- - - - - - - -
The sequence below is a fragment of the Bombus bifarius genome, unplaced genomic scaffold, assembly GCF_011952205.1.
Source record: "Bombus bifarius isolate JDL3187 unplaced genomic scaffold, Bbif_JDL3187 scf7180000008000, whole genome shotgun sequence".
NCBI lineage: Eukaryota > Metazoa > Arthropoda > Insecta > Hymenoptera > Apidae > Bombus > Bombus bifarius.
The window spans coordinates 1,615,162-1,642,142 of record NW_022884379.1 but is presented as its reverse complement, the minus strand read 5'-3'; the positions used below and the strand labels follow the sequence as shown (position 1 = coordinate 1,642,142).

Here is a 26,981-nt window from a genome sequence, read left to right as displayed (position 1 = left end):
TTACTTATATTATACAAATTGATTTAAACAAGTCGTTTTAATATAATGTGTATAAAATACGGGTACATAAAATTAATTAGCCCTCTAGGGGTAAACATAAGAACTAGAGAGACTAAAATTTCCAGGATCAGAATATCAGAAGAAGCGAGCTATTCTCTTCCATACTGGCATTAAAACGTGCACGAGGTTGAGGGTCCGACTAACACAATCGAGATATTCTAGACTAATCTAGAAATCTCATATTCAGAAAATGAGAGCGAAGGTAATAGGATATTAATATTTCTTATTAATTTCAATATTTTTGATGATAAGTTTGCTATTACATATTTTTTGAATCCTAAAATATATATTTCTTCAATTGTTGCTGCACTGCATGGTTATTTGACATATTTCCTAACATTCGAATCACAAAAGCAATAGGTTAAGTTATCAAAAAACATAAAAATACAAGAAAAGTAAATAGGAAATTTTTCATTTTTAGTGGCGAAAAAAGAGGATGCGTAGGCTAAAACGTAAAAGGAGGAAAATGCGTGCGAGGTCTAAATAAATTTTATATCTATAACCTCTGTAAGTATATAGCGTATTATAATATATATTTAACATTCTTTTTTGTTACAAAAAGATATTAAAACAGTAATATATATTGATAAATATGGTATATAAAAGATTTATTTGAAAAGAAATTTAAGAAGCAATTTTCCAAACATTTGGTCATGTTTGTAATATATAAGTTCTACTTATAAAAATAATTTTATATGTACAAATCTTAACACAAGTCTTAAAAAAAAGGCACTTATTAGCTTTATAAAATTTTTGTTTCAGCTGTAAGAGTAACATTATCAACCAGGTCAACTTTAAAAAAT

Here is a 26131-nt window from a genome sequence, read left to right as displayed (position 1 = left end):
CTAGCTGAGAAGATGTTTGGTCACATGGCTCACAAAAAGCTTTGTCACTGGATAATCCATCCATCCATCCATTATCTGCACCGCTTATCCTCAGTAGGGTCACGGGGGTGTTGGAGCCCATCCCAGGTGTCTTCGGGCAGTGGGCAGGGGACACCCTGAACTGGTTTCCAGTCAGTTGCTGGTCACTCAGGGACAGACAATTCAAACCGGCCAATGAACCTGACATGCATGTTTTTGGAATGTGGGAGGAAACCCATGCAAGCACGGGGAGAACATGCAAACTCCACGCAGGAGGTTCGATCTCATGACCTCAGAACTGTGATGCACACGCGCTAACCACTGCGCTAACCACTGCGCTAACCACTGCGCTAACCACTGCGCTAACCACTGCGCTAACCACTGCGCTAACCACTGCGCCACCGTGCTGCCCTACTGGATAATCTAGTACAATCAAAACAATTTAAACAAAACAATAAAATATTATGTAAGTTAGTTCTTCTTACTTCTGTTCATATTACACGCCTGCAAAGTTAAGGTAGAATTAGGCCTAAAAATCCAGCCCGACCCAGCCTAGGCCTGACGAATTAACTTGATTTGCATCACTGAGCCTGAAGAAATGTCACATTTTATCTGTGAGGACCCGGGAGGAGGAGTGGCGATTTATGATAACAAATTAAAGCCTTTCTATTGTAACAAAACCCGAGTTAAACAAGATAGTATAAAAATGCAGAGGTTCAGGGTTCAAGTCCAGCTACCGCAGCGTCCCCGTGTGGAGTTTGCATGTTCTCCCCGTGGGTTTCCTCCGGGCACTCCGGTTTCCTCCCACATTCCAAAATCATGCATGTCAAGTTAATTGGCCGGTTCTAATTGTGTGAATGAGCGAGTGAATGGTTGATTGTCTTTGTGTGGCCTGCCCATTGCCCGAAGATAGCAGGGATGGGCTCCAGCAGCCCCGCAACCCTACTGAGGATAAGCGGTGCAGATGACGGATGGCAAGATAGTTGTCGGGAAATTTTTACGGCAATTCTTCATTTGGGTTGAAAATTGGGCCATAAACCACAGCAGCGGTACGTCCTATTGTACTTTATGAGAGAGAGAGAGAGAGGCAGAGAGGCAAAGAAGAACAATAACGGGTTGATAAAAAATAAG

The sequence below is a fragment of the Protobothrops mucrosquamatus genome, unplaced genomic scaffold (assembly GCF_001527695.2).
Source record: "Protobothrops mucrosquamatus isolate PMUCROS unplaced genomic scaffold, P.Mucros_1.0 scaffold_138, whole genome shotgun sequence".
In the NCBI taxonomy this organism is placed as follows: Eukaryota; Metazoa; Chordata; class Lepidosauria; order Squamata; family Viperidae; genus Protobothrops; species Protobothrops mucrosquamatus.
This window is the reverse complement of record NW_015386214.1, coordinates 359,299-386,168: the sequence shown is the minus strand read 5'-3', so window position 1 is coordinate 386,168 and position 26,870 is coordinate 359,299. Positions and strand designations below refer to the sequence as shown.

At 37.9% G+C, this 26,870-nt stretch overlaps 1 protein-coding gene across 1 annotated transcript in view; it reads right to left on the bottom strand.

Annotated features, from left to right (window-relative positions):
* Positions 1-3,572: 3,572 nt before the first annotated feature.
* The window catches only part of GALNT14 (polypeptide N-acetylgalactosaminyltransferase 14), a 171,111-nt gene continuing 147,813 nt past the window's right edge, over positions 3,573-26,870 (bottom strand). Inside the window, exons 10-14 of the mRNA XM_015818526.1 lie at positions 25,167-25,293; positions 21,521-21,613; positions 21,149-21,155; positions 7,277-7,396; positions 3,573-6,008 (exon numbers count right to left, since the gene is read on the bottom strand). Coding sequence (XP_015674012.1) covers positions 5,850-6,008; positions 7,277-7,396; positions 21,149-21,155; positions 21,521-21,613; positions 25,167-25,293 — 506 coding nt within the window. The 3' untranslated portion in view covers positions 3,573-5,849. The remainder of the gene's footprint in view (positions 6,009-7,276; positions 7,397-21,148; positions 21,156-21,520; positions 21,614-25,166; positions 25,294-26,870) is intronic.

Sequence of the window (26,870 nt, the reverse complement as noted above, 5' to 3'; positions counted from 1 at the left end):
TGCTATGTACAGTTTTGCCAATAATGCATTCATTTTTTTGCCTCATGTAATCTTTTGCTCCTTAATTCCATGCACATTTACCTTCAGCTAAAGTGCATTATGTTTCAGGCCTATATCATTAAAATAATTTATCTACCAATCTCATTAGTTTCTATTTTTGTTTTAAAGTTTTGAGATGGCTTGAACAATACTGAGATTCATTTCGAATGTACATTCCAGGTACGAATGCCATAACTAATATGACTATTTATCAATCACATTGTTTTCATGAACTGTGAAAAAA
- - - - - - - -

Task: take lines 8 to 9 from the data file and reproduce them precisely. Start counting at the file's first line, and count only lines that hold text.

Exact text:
CTAGCTGAGAAGATGTTTGGTCACATGGCTCACAAAAAGCTTTGTCACTGGATAATCCATCCATCCATCCATTATCTGCACCGCTTATCCTCAGTAGGGTCACGGGGGTGTTGGAGCCCATCCCAGGTGTCTTCGGGCAGTGGGCAGGGGACACCCTGAACTGGTTTCCAGTCAGTTGCTGGTCACTCAGGGACAGACAATTCAAACCGGCCAATGAACCTGACATGCATGTTTTTGGAATGTGGGAGGAAACCCATGCAAGCACGGGGAGAACATGCAAACTCCACGCAGGAGGTTCGATCTCATGACCTCAGAACTGTGATGCACACGCGCTAACCACTGCGCTAACCACTGCGCTAACCACTGCGCTAACCACTGCGCTAACCACTGCGCTAACCACTGCGCTAACCACTGCGCCACCGTGCTGCCCTACTGGATAATCTAGTACAATCAAAACAATTTAAACAAAACAATAAAATATTATGTAAGTTAGTTCTTCTTACTTCTGTTCATATTACACGCCTGCAAAGTTAAGGTAGAATTAGGCCTAAAAATCCAGCCCGACCCAGCCTAGGCCTGACGAATTAACTTGATTTGCATCACTGAGCCTGAAGAAATGTCACATTTTATCTGTGAGGACCCGGGAGGAGGAGTGGCGATTTATGATAACAAATTAAAGCCTTTCTATTGTAACAAAACCCGAGTTAAACAAGATAGTATAAAAATGCAGAGGTTCAGGGTTCAAGTCCAGCTACCGCAGCGTCCCCGTGTGGAGTTTGCATGTTCTCCCCGTGGGTTTCCTCCGGGCACTCCGGTTTCCTCCCACATTCCAAAATCATGCATGTCAAGTTAATTGGCCGGTTCTAATTGTGTGAATGAGCGAGTGAATGGTTGATTGTCTTTGTGTGGCCTGCCCATTGCCCGAAGATAGCAGGGATGGGCTCCAGCAGCCCCGCAACCCTACTGAGGATAAGCGGTGCAGATGACGGATGGCAAGATAGTTGTCGGGAAATTTTTACGGCAATTCTTCATTTGGGTTGAAAATTGGGCCATAAACCACAGCAGCGGTACGTCCTATTGTACTTTATGAGAGAGAGAGAGAGAGGCAGAGAGGCAAAGAAGAACAATAACGGGTTGATAAAAAATAAG

The sequence below is a fragment of the Protobothrops mucrosquamatus genome, unplaced genomic scaffold (assembly GCF_001527695.2).